Sentinel node biopsy is a surgical procedure in which the sentinel nodes are removed. It is performed to test for cancer or determine its stage. The sentinel nodes are the lymph nodes that are usually the first to be affected by the spread of cancer cells.
Lymph nodes play an important role in the body’s immune response to foreign substances and disease. They are part of the lymphatic system, a system of organs and vessels through which lymph flows. The lymph fluid and lymph nodes contain important immune system fighter cells.
A sentinel node biopsy is a surgical procedure performed to check for cancer. In this procedure, the sentinel nodes are surgically removed. They are then examined and tested to check for cancer cells.
Sentinel nodes are the first lymph nodes that cancer cells start to affect when they enter the lymphatic system. The procedure is also known as a sentinel lymph node biopsy (SLNB) or SLNB procedure.
Sentinel node biopsy is important because many cancers spread through the lymphatic system. The lymph nodes are spread through the body and linked by vessels and are usually the first to be affected.
The sentinel lymph node biopsy (SLNB) checks whether cancer has spread from a cancerous tumour into the lymph nodes.
A doctor performs an SLNB procedure to determine the stage that cancer has reached.
Certain cancers usually start by spreading to the sentinel nodes. Determining the stage of cancer or how much it has advanced can help the doctor suggest the appropriate treatment.
The doctor may perform the SLNB procedure when removing the original cancer tumour but may also do it before or after.
Sentinel node biopsy is used for certain types of cancer to check whether the cancer has spread. It is most commonly used for breast cancer and melanoma – a kind of skin cancer.
However, the SLNB procedure is also used for other types of cancer. These include the following:
- Colon, gastric, stomach, rectal, or oesophagal cancer (cancers of the digestive system)
- Penile cancer (cancer of the penis)
- Endometrial cancer (cancer of the uterus)
- Vulvar and cervical cancer (cancer of the vulva and cervix in women)
- Cancer of the neck and head
- Non-small cell lung cancer (one of the main types of lung cancer)
Before the sentinel node biopsy procedure, a radioactive trace substance is injected into your vein. This tracer helps the surgeon find the sentinel lymph node during the SLNB procedure. A blue dye may also be used since it stains the sentinel nodes blue.
During the SLNB procedure, you receive general anaesthesia to put you to sleep. The surgeon cuts a small part of the skin and looks for the blue dye or the radioactive tracer to locate the sentinel node. The radioactive substance is located with a gamma detector.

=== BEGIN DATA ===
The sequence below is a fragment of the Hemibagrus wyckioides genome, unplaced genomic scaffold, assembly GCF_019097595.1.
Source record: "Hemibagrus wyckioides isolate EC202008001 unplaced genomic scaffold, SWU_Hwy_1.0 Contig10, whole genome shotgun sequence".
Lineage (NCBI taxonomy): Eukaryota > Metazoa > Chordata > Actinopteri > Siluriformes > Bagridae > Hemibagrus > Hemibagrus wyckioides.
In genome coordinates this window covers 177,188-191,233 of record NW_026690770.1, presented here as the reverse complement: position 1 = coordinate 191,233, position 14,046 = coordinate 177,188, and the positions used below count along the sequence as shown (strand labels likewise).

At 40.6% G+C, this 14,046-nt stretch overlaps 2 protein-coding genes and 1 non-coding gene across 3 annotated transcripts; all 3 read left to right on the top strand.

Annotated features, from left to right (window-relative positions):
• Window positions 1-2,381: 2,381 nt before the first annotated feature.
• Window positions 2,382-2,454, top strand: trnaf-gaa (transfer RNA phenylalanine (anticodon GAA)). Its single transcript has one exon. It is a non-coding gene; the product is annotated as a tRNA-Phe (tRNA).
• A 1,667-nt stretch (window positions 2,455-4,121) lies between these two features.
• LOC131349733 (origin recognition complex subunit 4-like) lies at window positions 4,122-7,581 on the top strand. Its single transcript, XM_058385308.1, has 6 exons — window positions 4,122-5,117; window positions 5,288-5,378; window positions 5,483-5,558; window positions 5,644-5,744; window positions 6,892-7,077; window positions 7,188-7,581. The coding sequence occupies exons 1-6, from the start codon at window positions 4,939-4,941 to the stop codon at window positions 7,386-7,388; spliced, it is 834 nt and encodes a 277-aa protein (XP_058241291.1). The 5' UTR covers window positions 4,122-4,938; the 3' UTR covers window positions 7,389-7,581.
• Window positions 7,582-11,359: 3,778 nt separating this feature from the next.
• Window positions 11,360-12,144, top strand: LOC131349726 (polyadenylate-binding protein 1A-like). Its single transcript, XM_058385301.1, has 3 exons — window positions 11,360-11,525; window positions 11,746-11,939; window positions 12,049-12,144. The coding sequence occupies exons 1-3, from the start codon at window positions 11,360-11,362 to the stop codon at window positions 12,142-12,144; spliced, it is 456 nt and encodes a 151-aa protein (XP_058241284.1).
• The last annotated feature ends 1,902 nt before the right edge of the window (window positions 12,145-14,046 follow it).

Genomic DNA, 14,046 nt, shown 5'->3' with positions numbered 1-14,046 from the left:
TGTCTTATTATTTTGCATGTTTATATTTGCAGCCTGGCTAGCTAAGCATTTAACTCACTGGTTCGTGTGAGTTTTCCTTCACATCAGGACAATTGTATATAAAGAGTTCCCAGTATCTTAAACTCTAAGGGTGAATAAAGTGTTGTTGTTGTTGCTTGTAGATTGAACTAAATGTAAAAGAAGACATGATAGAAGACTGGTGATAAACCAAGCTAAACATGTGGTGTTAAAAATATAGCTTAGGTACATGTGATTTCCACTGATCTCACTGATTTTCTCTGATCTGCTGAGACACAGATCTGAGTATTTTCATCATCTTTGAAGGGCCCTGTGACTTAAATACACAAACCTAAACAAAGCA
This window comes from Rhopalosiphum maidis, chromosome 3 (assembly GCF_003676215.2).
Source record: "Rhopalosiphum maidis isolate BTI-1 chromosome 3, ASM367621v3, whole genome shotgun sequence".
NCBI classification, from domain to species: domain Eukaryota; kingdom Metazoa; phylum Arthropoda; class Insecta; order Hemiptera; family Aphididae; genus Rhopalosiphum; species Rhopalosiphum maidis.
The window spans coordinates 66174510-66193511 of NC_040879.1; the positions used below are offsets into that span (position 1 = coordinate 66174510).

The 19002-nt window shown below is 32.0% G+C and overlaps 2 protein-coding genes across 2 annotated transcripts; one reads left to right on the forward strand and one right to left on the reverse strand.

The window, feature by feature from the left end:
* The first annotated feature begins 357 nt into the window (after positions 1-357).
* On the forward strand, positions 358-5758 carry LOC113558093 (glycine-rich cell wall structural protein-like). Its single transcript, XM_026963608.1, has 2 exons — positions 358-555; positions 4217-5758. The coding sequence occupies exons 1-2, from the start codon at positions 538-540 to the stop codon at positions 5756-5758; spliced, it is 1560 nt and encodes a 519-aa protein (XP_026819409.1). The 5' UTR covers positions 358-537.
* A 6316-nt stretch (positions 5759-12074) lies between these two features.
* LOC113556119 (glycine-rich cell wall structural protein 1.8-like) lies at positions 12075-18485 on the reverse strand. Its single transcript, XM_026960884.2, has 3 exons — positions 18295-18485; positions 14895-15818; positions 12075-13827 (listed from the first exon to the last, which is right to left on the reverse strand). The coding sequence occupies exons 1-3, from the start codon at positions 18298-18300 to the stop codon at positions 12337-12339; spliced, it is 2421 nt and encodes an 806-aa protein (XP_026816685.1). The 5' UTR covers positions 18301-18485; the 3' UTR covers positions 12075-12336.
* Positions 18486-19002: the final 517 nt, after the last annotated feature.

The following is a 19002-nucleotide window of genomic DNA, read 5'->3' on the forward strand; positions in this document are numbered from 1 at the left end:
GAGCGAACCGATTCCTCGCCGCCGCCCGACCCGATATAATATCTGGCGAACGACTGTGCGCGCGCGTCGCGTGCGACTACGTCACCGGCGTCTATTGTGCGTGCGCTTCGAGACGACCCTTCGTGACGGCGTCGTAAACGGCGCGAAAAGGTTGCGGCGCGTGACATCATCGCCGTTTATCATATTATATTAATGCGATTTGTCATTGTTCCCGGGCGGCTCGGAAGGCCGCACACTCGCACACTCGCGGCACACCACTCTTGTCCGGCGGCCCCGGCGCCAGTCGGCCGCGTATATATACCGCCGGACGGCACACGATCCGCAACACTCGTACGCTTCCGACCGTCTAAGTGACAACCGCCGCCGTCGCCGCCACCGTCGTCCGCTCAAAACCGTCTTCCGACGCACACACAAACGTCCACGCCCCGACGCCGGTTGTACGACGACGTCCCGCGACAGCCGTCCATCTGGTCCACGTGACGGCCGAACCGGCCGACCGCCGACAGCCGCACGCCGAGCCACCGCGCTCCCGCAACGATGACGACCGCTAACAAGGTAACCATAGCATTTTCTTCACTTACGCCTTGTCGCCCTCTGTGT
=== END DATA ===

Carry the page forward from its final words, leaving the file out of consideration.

During the SLNB procedure, the surgeon may take out between one to five sentinel nodes. The incision is then closed and sealed with surgical tape, stitches (sutures), or surgical glue.
After the SLNB procedure, the sentinel nodes are sent to a lab to test for cancer cells.
SLNB benefits mainly relate to diagnosing cancer and determining the stage of cancer. Sentinel node biopsy helps the doctor diagnose and understand the stage of cancer and how far it has progressed.
Sentinel node biopsy negative result
A negative result in a sentinel node biopsy usually indicates that cancer has not spread to the lymph nodes or other organs. If the sentinel nodes test negative for cancer, you will not need further testing of your lymph nodes.
If the sentinel node tests negative for cancer, the removal has the benefit of preventing the spread of cancer through the lymph nodes and avoiding more extensive surgery of lymph nodes.
Sentinel node biopsy positive result
A positive result in a sentinel node biopsy indicates that cancer has entered the lymph nodes and may spread to other lymph nodes through the lymphatic system. A sentinel node biopsy can show whether the cancer cells are likely to spread to other body parts.
However, if the sentinel nodes test positive, there is a risk that more lymph nodes may be affected by the cancer cells. Your doctor may suggest removing more lymph nodes after or along with the sentinel node biopsy.
The sentinel lymph node biopsy (SLNB) is usually a safe procedure. However, there are certain risks and potential complications associated with the SLNB procedure. The risk factors of the SLNB procedure may include the following:
These include bleeding, swelling, redness, pain, bruising, or infection at the spot of the incision.
An allergic reaction to the dye used to stain the sentinel nodes may occur in rare cases.
Lymphedema is one of the main sentinel lymph node biopsy complications. It refers to swelling caused by a buildup of excess lymph fluid.
During the surgery, lymph vessels connecting to the sentinel node are cut. This disrupts the flow of lymph fluid, leading to an abnormal buildup.
Along with swelling in the body’s tissues, lymphedema may also cause discomfort or pain.
Regular screening and testing for cancer are important to diagnose it and start treatment as soon as possible. If you are concerned that you have cancer or have been diagnosed with cancer, you may need to undergo a sentinel node biopsy. Based on the test results, our oncologist can suggest appropriate treatment and measures to prevent the spread of cancer.
We offer comprehensive diagnostics to assess risks and detect and treat cancer. We offer high-precision surgical intervention for gynaecological, breast, gastrointestinal cancers, and other tumours. We have state-of-the-art chemo daycare and precision medicine, and multidisciplinary care.
Book an appointment with Dr Neha Sharma at CK Birla Hospital for the best consultation and treatment.